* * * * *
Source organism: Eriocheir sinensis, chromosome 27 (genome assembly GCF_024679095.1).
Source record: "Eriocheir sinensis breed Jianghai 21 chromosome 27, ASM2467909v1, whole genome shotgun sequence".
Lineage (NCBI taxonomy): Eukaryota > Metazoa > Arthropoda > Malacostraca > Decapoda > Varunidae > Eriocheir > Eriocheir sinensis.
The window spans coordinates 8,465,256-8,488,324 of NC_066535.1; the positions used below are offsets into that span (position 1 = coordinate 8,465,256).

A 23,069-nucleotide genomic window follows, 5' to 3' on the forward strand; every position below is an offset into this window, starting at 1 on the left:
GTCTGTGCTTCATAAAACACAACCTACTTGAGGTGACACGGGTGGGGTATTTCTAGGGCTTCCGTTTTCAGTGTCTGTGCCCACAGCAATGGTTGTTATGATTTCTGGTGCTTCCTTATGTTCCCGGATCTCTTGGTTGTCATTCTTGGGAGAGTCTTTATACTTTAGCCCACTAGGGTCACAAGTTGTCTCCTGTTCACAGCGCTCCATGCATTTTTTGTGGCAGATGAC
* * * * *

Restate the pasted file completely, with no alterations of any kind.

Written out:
Source organism: Eriocheir sinensis, chromosome 27 (genome assembly GCF_024679095.1).
Source record: "Eriocheir sinensis breed Jianghai 21 chromosome 27, ASM2467909v1, whole genome shotgun sequence".
Lineage (NCBI taxonomy): Eukaryota > Metazoa > Arthropoda > Malacostraca > Decapoda > Varunidae > Eriocheir > Eriocheir sinensis.
The window spans coordinates 8,465,256-8,488,324 of NC_066535.1; the positions used below are offsets into that span (position 1 = coordinate 8,465,256).

A 23,069-nucleotide genomic window follows, 5' to 3' on the forward strand; every position below is an offset into this window, starting at 1 on the left:
GTCTGTGCTTCATAAAACACAACCTACTTGAGGTGACACGGGTGGGGTATTTCTAGGGCTTCCGTTTTCAGTGTCTGTGCCCACAGCAATGGTTGTTATGATTTCTGGTGCTTCCTTATGTTCCCGGATCTCTTGGTTGTCATTCTTGGGAGAGTCTTTATACTTTAGCCCACTAGGGTCACAAGTTGTCTCCTGTTCACAGCGCTCCATGCATTTTTTGTGGCAGATGAC